Show Me The Data: Marketing To the Infrequent Buyer

You know you should time your list rental and mailing frequencies to the average buying cycle of your dominant customer segment. When you profile your customers you can segment them by frequency. For example, mid-sized businesses purchase high-technology items three to four times a year, all year. Your mailings should reach every active account at least that many times to keep your message and your merchandise at the top of their minds.

You might overlook a large segment of your business if you limit your mailings to customers that fall within the dominant segment’s buying frequency. Using a 12- or 24-month cut-off as part of your definition of active customers could lead you to miss good customers. This is because neither the recency or frequency factors are considered exclusively. Limiting your circulation to accounts that fall into the middle to high RF or RFM model scores misses one type of customer I have seen in clients’ files.

This infrequent customer type falls to the distant end of the buying cycle compared to your core customers. They can explode with demand for your products after long periods due to their calendars or budget processes and stock up until the next explosion. Some smaller businesses rotate fulfillment of needs through all of their departments over a multiyear budgeting process: updating systems or office needs every two, three or four years. They have to accommodate the integration of new hardware and software, new furnishings or new non-mandatory procedures with limited staff and resources. Drawing out the acquisition process motivates the staff to focus on the absolutely necessary items and to insure implementation once the purchases and acquisitions are made.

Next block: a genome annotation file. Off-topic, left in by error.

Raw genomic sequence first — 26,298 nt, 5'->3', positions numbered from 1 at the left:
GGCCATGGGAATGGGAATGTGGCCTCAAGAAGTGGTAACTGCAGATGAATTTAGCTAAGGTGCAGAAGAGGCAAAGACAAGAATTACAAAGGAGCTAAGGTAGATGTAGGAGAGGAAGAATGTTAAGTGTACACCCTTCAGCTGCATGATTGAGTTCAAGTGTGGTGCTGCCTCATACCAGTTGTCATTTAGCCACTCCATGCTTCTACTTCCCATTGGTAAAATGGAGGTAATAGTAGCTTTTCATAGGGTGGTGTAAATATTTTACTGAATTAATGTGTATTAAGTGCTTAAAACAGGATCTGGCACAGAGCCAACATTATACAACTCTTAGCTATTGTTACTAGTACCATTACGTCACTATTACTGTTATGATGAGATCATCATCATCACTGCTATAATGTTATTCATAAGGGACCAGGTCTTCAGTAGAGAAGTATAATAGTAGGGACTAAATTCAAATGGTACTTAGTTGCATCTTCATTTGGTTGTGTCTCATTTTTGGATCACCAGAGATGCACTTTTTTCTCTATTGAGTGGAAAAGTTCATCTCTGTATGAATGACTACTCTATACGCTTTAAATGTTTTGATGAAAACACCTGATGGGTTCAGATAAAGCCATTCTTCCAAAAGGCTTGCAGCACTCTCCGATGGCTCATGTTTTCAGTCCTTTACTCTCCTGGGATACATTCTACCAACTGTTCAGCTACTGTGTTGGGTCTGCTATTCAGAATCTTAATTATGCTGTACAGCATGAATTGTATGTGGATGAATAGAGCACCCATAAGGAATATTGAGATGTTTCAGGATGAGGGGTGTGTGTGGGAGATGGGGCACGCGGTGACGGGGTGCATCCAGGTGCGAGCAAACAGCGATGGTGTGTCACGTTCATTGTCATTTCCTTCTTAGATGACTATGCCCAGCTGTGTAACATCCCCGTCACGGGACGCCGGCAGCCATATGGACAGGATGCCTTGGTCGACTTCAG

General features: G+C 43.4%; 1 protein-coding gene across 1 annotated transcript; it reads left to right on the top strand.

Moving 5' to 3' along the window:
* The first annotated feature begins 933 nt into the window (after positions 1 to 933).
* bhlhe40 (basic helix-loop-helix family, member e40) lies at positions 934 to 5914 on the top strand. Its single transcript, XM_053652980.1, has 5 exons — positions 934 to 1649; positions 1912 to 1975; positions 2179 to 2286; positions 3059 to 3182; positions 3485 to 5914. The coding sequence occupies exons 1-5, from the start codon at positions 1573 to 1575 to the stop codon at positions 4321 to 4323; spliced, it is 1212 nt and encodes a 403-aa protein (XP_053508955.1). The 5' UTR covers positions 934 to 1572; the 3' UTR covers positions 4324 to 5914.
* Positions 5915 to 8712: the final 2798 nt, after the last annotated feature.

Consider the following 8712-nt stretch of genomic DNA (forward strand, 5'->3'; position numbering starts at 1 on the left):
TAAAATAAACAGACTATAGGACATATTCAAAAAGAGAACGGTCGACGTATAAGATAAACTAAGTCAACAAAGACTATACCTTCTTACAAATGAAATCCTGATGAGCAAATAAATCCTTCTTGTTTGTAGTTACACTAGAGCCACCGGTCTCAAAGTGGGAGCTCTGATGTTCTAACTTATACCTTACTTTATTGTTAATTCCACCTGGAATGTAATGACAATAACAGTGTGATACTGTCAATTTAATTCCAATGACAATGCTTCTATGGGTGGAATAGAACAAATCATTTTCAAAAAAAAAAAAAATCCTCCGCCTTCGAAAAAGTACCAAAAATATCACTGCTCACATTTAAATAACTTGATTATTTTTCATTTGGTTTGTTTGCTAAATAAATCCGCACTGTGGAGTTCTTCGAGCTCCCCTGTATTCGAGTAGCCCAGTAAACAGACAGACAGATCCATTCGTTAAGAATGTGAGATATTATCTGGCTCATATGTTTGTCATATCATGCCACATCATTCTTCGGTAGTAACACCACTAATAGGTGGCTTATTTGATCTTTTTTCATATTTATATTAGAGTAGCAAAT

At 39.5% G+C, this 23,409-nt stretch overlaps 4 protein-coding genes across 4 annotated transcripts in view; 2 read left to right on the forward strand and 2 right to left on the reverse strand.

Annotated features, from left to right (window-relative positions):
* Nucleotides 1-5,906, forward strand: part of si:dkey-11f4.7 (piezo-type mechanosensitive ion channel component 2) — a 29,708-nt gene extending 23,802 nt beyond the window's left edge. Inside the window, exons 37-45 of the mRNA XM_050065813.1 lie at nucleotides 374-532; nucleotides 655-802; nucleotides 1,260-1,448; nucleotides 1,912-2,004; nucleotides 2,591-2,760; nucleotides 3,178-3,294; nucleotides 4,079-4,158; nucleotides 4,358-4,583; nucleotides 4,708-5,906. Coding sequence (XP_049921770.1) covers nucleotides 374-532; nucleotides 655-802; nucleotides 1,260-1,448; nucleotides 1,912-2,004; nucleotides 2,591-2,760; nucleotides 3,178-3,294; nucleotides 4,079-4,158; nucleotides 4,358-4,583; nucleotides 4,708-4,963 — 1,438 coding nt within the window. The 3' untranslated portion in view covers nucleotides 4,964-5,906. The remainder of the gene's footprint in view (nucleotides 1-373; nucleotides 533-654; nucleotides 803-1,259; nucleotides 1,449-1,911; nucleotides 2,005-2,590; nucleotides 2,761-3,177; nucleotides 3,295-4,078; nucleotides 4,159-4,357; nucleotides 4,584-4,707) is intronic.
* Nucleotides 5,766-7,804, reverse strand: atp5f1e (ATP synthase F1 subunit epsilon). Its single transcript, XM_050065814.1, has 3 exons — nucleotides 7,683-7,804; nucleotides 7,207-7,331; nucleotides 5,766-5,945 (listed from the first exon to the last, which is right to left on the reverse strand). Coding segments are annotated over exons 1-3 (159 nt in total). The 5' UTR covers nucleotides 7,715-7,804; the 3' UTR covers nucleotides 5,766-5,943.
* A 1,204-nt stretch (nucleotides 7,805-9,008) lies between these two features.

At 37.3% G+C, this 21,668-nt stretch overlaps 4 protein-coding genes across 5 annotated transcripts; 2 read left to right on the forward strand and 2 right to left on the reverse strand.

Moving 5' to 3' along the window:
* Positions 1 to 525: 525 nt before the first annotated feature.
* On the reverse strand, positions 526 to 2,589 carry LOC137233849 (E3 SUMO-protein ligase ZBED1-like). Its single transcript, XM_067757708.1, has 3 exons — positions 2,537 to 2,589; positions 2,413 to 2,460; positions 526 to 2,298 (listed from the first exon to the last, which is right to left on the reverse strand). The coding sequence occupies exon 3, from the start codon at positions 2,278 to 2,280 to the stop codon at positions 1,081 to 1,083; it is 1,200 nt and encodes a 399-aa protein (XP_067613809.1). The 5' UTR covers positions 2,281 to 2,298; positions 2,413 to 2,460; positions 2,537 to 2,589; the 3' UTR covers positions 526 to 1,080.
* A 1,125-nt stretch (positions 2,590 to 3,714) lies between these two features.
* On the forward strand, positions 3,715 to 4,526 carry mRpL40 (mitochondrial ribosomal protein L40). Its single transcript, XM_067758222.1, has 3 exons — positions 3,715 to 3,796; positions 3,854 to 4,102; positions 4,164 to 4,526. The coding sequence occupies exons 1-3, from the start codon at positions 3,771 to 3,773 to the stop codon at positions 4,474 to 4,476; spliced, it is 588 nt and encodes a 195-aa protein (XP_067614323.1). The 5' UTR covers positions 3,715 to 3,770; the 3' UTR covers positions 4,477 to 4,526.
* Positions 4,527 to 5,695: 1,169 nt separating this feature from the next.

Most U.S. businesses, 98.6%, have less than 100 employees and can fall into this extended buying cycle segment for some of the items and services they buy. You might find accounts like this in your file if you specifically look for them. They will likely not need more than three or four mailings a year to prompt their purchasing if you identify their cycles correctly. If you do not have many infrequent buyers, call them up and ask what their cycles are so that you can send them three or four mailings just before you expect their next purchase. Or put them on a separate circulation plan to mail them only once or twice a year. Either way, you will not overlook them and lose all contact with them. They in turn are likely to reward your patience with their lower recency and frequency but potentially higher monetary value orders when their cycle comes around to your products again.

Bill Singleton, president of Algonquin, IL-based consultancy Singleton Marketing, and pens “Show Me the Data” for the Lists & Data Strategies e-newsletter.

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